A Steep Path to Apple's Tablet?

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Apple bloggers are beginning to report that the forthcoming Mac tablet will have a "steep learning curve." (Thanks to MacRumors.com for the link.) That may be good news for Mac fans if literally true, because in scientific studies of learning, the curve measures performance over time. It's like an automobile having a steep acceleration curve. The car doesn't have to climb an actual slope; neither does the computer user have to ascend one. It's the gentle curve that signifies extra time for mastery. The popular usage persists how often well-meaning people point out the original meaning. And look at how explaining the difference between debits and credits is still a challenge for Wikipedia after centuries of double-entry bookkeeping.

Is curve confusion something to celebrate? In a way, yes. It's a tribute to the versatility and context-sensitivity of the human mind that it can deal with concepts that are the opposite of their literal meaning. (Computers, for example, still aren't good at getting irony or sarcasm.) So we know how people are probably using the phrase "learning curve" in the context of a product review or of an academic psychology paper.

The Apple "insider"'s tale may also be ingenious disinformation in a successful strategy of building fascination through secrecy. Whether the new product is easy or challenging for experienced Mac users or others, it will definitely have a steep learning curve.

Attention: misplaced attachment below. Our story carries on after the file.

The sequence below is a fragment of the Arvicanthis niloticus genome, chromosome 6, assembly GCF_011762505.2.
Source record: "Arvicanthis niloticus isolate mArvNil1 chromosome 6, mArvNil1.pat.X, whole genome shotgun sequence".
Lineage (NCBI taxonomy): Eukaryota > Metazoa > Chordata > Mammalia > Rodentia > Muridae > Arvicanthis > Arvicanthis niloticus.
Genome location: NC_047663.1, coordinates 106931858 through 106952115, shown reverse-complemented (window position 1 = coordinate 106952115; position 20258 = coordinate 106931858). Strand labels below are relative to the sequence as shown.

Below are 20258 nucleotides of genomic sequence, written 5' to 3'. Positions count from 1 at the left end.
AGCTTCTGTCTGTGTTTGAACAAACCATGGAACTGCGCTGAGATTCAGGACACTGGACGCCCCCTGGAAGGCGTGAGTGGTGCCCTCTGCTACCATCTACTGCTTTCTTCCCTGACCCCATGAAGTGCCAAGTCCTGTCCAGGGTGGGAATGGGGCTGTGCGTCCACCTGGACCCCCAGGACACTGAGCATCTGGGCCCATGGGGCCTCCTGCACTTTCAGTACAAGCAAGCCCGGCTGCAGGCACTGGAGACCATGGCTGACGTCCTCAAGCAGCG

Photo credit: Library and Archives Canada / C-004490, via Wikimedia Commons.


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Edward Tenner is a historian of technology and culture. He was a founding advisor of Smithsonian's Lemelson Center and holds a Ph.D in European history. More

Edward Tenner is an independent writer and speaker on the history of technology and the unintended consequences of innovation. He holds a Ph.D. in European history from the University of Chicago and was executive editor for physical science and history at Princeton University Press. A former member of the Harvard Society of Fellows and John Simon Guggenheim fellow, he has been a visiting lecturer at Princeton and has held visiting research positions at the Institute for Advanced Study, Woodrow Wilson International Center for Scholars, and the Princeton Center for Information Technology Policy. He is now an affiliate of the Center for Arts and Cultural Policy of Princeton's Woodrow Wilson School. He was a founding advisor of Smithsonian's Lemelson Center, where he remains a senior research associate.

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